Jul 25 2014

Blue Carbon – Economic Impacts from Environmental Degredation

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This section will address the methods by which carbon deposits are stressed to emission, along with the ways in which these coastal ecosystems vary. For reference, it should be stated that the brunt of the disturbances is felt by the top one meter of sediment, and therefore the following regards near-surface carbon.

Seagrass ecosystem degradation often results from a decline in water quality that occurs because of over-exposure to nutrients and organic sediments released by various organisms, and less frequently results from the anthropogenic activities of trawling, dredging, and dropping anchors within these networks. The aforementioned disturbances lead to the release of carbon deposits from the underlying sediments to the surrounding water network or atmosphere (Orth RJ, 2006). Tidal marshes suffer from conversion to arable land usable for agricultural practices, thus heavily effecting underlying sediments because of extensive oxidation that occurs as a result of diking and draining efforts that disturb these ecosystems (Barbier EB, 2011). Finally, mangroves owe their decline to the common transformation of these networks into aquacultures. This causes the near-surface range to be almost entirely disturbed as a result of digging activities, which in turn leads to further oxidation of exposed sediments. The detrimental effects of maintaining these aquacultures can become even longer lasting if not maintained properly, as over-harvest and expansion practices can increase the extent of erosion and subsequently increase exposure of underlying sediments to oxidative environments (Kristensen E, 2008).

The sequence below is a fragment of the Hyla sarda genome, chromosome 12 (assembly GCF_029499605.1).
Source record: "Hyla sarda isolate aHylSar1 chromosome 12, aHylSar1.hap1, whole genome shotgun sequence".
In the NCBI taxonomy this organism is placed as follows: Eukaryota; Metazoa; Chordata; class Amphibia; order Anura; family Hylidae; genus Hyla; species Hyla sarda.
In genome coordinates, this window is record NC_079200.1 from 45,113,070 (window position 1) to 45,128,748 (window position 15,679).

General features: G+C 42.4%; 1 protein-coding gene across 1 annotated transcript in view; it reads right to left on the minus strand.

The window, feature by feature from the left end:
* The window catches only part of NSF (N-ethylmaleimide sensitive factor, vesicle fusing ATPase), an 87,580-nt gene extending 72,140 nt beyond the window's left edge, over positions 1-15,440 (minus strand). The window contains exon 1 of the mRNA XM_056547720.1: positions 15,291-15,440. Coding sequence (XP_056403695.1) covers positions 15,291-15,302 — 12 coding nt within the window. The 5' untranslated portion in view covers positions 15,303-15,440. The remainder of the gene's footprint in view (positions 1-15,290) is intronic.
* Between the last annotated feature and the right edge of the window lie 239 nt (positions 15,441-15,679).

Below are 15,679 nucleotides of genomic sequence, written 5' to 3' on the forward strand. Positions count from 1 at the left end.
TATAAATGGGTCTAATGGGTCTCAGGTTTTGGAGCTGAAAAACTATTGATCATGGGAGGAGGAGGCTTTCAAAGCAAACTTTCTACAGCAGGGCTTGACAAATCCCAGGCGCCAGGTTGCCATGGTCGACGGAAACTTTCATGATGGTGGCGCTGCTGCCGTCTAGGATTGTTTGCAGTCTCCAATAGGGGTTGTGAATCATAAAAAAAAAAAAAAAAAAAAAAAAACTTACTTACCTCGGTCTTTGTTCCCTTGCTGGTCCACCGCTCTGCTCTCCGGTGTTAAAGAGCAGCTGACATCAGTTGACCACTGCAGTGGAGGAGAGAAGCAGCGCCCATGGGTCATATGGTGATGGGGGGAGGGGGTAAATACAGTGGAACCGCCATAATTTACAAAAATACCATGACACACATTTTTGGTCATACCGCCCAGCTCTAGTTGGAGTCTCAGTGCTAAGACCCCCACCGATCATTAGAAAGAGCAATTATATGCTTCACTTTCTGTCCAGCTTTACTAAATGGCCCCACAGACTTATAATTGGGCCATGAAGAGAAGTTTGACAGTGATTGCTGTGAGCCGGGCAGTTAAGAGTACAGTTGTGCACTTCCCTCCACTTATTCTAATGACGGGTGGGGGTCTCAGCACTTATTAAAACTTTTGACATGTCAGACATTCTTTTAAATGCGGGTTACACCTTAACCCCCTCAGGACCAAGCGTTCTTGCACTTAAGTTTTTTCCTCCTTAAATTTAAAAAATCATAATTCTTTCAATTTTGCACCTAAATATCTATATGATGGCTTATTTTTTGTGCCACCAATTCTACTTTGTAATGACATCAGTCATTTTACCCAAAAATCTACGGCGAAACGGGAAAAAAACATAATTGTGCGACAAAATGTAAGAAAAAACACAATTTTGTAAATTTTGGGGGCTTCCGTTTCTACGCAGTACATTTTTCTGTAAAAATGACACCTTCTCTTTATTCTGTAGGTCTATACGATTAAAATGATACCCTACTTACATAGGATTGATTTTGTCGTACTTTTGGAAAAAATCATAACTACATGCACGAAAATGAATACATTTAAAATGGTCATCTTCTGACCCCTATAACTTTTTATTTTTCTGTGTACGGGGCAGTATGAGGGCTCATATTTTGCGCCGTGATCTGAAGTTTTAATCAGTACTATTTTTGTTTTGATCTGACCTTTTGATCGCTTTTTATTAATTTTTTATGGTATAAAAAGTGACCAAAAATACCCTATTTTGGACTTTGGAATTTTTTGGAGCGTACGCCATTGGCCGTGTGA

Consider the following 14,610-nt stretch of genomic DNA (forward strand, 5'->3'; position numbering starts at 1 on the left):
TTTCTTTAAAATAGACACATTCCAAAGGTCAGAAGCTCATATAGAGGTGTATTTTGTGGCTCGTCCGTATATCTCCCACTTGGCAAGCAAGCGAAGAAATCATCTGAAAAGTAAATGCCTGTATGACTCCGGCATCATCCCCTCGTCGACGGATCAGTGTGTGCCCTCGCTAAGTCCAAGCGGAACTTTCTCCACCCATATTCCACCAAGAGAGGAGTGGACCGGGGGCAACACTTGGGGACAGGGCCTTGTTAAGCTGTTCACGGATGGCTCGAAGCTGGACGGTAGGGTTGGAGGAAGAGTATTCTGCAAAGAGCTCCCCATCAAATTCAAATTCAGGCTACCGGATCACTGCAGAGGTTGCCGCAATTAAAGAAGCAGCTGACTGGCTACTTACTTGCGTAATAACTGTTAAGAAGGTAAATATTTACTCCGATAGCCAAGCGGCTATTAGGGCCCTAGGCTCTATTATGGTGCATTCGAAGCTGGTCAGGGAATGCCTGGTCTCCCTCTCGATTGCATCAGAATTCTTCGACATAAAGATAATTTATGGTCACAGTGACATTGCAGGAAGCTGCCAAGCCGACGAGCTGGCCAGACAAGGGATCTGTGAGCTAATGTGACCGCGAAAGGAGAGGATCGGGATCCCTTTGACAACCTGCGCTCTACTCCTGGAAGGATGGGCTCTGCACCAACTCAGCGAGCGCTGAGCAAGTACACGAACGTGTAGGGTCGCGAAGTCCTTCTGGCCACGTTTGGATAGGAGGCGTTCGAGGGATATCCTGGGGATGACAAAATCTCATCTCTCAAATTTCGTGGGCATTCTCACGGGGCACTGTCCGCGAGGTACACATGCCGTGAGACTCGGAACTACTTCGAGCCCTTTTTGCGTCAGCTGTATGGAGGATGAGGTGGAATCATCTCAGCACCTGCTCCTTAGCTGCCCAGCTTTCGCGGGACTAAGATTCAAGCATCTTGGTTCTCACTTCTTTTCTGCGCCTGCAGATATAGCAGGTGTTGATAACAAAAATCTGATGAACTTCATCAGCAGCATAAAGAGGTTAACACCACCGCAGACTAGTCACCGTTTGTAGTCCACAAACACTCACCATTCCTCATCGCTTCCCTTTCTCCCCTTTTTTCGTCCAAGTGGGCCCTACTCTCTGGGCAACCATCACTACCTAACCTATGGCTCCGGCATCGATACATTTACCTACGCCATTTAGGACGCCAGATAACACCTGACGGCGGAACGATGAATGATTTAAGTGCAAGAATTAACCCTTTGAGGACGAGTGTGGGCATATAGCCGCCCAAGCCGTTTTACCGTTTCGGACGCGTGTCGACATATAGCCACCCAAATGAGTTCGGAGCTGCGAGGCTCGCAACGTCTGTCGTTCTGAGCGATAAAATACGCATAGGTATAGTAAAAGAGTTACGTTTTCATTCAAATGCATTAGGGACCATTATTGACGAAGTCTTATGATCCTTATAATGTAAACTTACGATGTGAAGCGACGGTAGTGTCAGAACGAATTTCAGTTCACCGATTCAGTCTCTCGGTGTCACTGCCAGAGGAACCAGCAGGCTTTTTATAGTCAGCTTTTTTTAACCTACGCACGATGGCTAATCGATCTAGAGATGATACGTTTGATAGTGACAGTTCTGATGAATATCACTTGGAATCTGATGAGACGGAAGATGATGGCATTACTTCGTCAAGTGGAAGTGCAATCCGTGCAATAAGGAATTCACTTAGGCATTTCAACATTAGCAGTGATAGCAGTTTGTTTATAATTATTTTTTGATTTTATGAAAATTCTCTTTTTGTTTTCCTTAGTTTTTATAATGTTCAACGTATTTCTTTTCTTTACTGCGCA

Seagrass Beds

Of the three types of vegetated coastal ecosystems, it was observed that mangroves contribute the largest portion of carbon dioxide release, as they possess the greatest withheld carbon stock per-hectare and are thus responsible for about half of these emissions. Coming in second for global blue carbon emission totals, seagrasses contain the least amount of carbon per-hectare, yet contribute the next largest amount due to their greater global presence in terms of area covered. Tidal marshes then contribute the least to these CO2 emission totals because they occupy the smallest global area, even though they possess a mid to upper carbon stock (Simon Thrush, 2012).


Tidal Marsh

The “social cost of carbon”, or SCC, as defined by the U.S. government, places the global economic expense at $41 per ton for each subsequent unit of carbon dioxide added to the atmospheric carbon pool (according to the value of the U.S. dollar in 2007) (United States Government, 2010). At this rate, the study by Simon Thrush et al places the estimated global cost resulting from degradation of vegetated coastal ecosystems at a range of $6.1 to $42 billion per annum, which relies on conservative measures (United States Government, 2010). Taken on any side of this range, this figure displays that there is a high economic stake to maintain the underlying sediments in these coastal regions, proving that conservation and monitoring of habitat conversion and land-use of these ecosystems is of greater economic benefit (and of greater ‘scientific importance’) than restoration attempts that are being conducted currently, which generally are not capable of sequestering as much carbon and preventing cycling into the atmosphere.






  • Barbier EB, Hacker SD, Kennedy C, Koch EW, Stier AC, et al. (2011) The value of estuarine and coastal ecosystem services. Ecological Monographs 81: 169–193.
  • Kristensen E, Bouillon S, Dittmar T, Marchand C (2008) Organic carbon dynamics in mangrove ecosystems. Aquatic Botany 89: 201–219.
  • Orth RJ, Carruthers TJB, Dennison WC, Duarte CM, Fourqurean JW, et al. (2006) A global crisis for seagrass ecosystems. Bioscience 56: 987–996.
  • Simon Thrush, et al. “Estimating Global “Blue Carbon” Emissions From Conversion And Degradation Of Vegetated Coastal Ecosystems.” Plos ONE 7.9 (2012): 1-7. Academic Search Complete. Web. 19 July 2013.
  • United States Government (USG) (2010) Technical Support Document: Social Cost of Carbon for Regulatory Impact Analysis Under Executive Order 12866. United States Environmental Protection Agency website. Available at: http://www.epa. gov/otaq/climate/regulations/scc-tsd.pdf.

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